How long has Greenbelt been available; and, is it available in every Florida county? Why can't I find any Greenbelt literature?
It has been available Statewide since the implementing statutes were adopted in 1959; but, the Greenbelt name won't be found anywhere in the statutes. Article VII, Section 4 of the Florida Constitution provides for classification and assessment of agricultural property based on use. Florida Statutes 193.441, 193.451, and 193.461 contain the provisions for Agricultural Classification (Greenbelt) and assessments, defining any assessment at less than the full value as a Classified Use assessment.
What is the benefit? How much exemption do I receive?
It is not an exemption, but is an assessment based on land use. It provides far greater relief from tax liability than most exemptions. For some agricultural land uses, the reduction in taxes for Greenbelt Classification versus market value may exceed 90%!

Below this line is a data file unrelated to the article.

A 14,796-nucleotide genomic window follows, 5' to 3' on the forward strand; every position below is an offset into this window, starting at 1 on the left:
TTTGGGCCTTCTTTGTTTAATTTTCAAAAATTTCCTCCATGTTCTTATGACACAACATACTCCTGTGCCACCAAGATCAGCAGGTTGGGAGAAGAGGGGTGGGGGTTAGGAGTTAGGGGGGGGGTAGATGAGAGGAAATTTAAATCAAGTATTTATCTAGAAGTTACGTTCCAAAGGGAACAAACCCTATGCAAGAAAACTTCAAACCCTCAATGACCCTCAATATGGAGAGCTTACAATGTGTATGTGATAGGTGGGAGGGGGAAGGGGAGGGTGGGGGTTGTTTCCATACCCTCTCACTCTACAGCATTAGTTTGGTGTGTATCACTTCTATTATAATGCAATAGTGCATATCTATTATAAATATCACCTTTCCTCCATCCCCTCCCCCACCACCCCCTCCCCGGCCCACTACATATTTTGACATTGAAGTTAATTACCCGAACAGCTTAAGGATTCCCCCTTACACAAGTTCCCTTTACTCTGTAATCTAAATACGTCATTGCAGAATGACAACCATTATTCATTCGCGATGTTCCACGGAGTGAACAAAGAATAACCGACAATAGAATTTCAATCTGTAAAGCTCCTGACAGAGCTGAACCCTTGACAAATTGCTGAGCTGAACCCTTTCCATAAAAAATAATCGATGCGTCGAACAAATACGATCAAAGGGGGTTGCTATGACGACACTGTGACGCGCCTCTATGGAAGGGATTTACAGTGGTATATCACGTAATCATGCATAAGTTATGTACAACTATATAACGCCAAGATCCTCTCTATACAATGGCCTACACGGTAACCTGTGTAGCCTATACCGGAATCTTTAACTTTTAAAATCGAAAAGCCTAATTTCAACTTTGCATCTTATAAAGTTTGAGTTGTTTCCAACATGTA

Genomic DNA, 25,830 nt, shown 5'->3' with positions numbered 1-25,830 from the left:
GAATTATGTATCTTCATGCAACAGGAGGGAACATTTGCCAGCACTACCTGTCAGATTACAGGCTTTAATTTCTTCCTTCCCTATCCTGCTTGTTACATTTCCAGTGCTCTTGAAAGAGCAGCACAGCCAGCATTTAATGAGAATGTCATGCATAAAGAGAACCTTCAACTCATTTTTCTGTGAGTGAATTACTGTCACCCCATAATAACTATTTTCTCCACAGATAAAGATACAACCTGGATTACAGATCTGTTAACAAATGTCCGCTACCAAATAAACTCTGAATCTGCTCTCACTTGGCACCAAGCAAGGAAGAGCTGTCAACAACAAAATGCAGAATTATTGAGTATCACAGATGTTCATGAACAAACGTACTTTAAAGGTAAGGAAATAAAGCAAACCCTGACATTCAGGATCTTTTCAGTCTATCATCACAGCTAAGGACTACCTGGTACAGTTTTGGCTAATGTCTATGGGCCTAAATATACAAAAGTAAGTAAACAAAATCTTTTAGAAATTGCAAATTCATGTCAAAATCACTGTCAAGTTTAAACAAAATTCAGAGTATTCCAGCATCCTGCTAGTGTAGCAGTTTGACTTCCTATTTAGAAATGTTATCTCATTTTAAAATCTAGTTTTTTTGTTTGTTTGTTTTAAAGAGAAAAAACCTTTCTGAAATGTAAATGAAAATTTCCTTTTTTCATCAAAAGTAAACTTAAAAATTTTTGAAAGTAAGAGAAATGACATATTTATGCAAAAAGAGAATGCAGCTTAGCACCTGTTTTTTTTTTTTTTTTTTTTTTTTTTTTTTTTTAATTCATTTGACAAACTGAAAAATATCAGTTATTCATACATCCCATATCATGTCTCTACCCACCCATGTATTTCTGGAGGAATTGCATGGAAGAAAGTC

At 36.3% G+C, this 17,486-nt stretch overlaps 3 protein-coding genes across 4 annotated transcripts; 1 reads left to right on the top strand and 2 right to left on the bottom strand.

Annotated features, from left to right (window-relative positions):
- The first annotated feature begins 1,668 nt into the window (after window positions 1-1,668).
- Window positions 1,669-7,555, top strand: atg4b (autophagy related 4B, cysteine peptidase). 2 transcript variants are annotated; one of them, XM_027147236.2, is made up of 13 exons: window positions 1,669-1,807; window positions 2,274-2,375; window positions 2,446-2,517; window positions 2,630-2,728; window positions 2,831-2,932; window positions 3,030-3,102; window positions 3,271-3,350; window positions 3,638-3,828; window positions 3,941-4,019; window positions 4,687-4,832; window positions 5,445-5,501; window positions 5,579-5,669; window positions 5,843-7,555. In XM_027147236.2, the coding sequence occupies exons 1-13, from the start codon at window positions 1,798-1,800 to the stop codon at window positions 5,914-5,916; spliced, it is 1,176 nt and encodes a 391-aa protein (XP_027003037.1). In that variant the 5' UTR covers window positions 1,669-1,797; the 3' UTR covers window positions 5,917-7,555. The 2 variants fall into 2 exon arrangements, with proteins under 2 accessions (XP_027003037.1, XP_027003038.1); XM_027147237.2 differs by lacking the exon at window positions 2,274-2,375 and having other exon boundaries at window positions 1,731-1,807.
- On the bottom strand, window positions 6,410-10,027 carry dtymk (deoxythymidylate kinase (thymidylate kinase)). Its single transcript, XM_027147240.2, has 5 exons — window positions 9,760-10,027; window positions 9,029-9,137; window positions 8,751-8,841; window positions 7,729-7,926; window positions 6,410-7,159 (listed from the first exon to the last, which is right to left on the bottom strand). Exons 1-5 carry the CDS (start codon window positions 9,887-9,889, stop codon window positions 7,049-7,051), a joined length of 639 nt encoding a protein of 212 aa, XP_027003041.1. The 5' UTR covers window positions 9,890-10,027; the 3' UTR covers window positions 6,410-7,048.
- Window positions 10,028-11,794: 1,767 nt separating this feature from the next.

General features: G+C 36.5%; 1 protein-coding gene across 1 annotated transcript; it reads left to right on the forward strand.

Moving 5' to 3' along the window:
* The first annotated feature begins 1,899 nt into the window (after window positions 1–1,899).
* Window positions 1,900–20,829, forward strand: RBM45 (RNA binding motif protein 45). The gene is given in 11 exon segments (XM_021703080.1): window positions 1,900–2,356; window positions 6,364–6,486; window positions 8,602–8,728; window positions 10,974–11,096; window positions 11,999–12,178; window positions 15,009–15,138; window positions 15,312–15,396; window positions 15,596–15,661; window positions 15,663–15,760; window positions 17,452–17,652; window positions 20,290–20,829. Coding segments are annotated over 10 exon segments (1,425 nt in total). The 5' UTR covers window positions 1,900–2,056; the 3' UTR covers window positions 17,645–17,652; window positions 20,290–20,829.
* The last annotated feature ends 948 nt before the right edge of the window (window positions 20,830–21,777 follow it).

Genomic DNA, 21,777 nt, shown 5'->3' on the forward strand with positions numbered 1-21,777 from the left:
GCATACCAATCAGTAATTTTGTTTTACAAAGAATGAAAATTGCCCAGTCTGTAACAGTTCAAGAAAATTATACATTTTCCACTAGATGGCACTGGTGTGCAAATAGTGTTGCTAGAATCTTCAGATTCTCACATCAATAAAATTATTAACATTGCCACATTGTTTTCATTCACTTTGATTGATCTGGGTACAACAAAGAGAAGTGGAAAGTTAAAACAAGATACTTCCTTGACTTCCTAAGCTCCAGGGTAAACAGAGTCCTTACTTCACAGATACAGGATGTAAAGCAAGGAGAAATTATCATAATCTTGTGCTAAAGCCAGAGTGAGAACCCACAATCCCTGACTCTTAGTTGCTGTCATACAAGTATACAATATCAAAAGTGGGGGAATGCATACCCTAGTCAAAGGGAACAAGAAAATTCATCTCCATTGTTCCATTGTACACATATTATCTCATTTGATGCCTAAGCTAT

How can a Greenbelt appraisal be so much less than a market value?
The appraisal is based on what appraisers statewide call an "income approach," and has nothing to do with the market value of the property. The actual agricultural use of the land and the soil fertility or capability are determined, such as Cropland and Timber Class. These determinations have associated site indexes. The higher the site index the faster trees grow. Site indexes have associated yield factors. A higher site index has a higher yield factor and when that factor is multiplied by the price-per-cord per-acre the gross income per-acre is determined. The associated cost per-acre is then subtracted resulting in the net income per-acre. The net income is then divided by an appropriate cap rate resulting in the per-acre value. Example: A parcel in Bay County with the agricultural classification that has a net income per acre of $19, when a 10% cap rate is applied will yield an approximate taxable value of $190 per acre. At the County millage rate of $12 per $1000, the taxes per-acre would be $2.28.